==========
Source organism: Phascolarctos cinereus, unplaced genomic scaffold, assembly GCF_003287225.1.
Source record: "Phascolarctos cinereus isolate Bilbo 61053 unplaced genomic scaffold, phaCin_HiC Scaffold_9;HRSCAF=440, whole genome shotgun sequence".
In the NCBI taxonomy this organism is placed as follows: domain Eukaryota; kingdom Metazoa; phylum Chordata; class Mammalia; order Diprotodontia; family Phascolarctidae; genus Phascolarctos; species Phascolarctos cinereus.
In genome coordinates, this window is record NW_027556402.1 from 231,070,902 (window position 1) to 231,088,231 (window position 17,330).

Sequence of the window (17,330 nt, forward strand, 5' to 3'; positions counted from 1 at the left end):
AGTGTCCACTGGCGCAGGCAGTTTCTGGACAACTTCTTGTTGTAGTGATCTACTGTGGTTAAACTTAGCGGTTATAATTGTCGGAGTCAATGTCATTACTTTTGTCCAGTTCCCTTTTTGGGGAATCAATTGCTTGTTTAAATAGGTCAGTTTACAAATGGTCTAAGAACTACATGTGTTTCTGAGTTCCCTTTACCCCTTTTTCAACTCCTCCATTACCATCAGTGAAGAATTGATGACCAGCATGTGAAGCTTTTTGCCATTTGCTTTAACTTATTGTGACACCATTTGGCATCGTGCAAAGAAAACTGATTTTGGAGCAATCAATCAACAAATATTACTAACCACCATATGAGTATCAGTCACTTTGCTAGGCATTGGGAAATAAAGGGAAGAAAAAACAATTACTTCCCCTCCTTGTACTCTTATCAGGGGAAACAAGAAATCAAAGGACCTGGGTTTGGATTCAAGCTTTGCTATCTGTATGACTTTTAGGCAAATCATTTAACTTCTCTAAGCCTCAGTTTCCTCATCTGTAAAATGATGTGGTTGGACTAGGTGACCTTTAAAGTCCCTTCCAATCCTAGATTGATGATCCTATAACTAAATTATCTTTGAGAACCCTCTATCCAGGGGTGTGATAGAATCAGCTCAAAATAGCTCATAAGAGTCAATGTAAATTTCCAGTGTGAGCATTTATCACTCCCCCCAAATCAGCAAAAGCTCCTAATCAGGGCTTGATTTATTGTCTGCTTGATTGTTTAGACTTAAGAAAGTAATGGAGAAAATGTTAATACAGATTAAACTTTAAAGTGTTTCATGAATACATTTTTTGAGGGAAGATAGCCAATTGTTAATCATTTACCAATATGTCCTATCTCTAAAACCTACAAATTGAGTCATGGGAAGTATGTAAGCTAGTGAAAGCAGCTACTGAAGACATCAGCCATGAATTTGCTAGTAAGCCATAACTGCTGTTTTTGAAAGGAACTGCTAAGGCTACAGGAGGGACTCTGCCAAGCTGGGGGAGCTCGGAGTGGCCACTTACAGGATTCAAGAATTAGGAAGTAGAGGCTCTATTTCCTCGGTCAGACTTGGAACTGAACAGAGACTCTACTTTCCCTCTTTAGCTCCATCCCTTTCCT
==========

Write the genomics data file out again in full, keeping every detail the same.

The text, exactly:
Source organism: Phascolarctos cinereus, unplaced genomic scaffold, assembly GCF_003287225.1.
Source record: "Phascolarctos cinereus isolate Bilbo 61053 unplaced genomic scaffold, phaCin_HiC Scaffold_9;HRSCAF=440, whole genome shotgun sequence".
In the NCBI taxonomy this organism is placed as follows: domain Eukaryota; kingdom Metazoa; phylum Chordata; class Mammalia; order Diprotodontia; family Phascolarctidae; genus Phascolarctos; species Phascolarctos cinereus.
In genome coordinates, this window is record NW_027556402.1 from 231,070,902 (window position 1) to 231,088,231 (window position 17,330).

Sequence of the window (17,330 nt, forward strand, 5' to 3'; positions counted from 1 at the left end):
AGTGTCCACTGGCGCAGGCAGTTTCTGGACAACTTCTTGTTGTAGTGATCTACTGTGGTTAAACTTAGCGGTTATAATTGTCGGAGTCAATGTCATTACTTTTGTCCAGTTCCCTTTTTGGGGAATCAATTGCTTGTTTAAATAGGTCAGTTTACAAATGGTCTAAGAACTACATGTGTTTCTGAGTTCCCTTTACCCCTTTTTCAACTCCTCCATTACCATCAGTGAAGAATTGATGACCAGCATGTGAAGCTTTTTGCCATTTGCTTTAACTTATTGTGACACCATTTGGCATCGTGCAAAGAAAACTGATTTTGGAGCAATCAATCAACAAATATTACTAACCACCATATGAGTATCAGTCACTTTGCTAGGCATTGGGAAATAAAGGGAAGAAAAAACAATTACTTCCCCTCCTTGTACTCTTATCAGGGGAAACAAGAAATCAAAGGACCTGGGTTTGGATTCAAGCTTTGCTATCTGTATGACTTTTAGGCAAATCATTTAACTTCTCTAAGCCTCAGTTTCCTCATCTGTAAAATGATGTGGTTGGACTAGGTGACCTTTAAAGTCCCTTCCAATCCTAGATTGATGATCCTATAACTAAATTATCTTTGAGAACCCTCTATCCAGGGGTGTGATAGAATCAGCTCAAAATAGCTCATAAGAGTCAATGTAAATTTCCAGTGTGAGCATTTATCACTCCCCCCAAATCAGCAAAAGCTCCTAATCAGGGCTTGATTTATTGTCTGCTTGATTGTTTAGACTTAAGAAAGTAATGGAGAAAATGTTAATACAGATTAAACTTTAAAGTGTTTCATGAATACATTTTTTGAGGGAAGATAGCCAATTGTTAATCATTTACCAATATGTCCTATCTCTAAAACCTACAAATTGAGTCATGGGAAGTATGTAAGCTAGTGAAAGCAGCTACTGAAGACATCAGCCATGAATTTGCTAGTAAGCCATAACTGCTGTTTTTGAAAGGAACTGCTAAGGCTACAGGAGGGACTCTGCCAAGCTGGGGGAGCTCGGAGTGGCCACTTACAGGATTCAAGAATTAGGAAGTAGAGGCTCTATTTCCTCGGTCAGACTTGGAACTGAACAGAGACTCTACTTTCCCTCTTTAGCTCCATCCCTTTCCT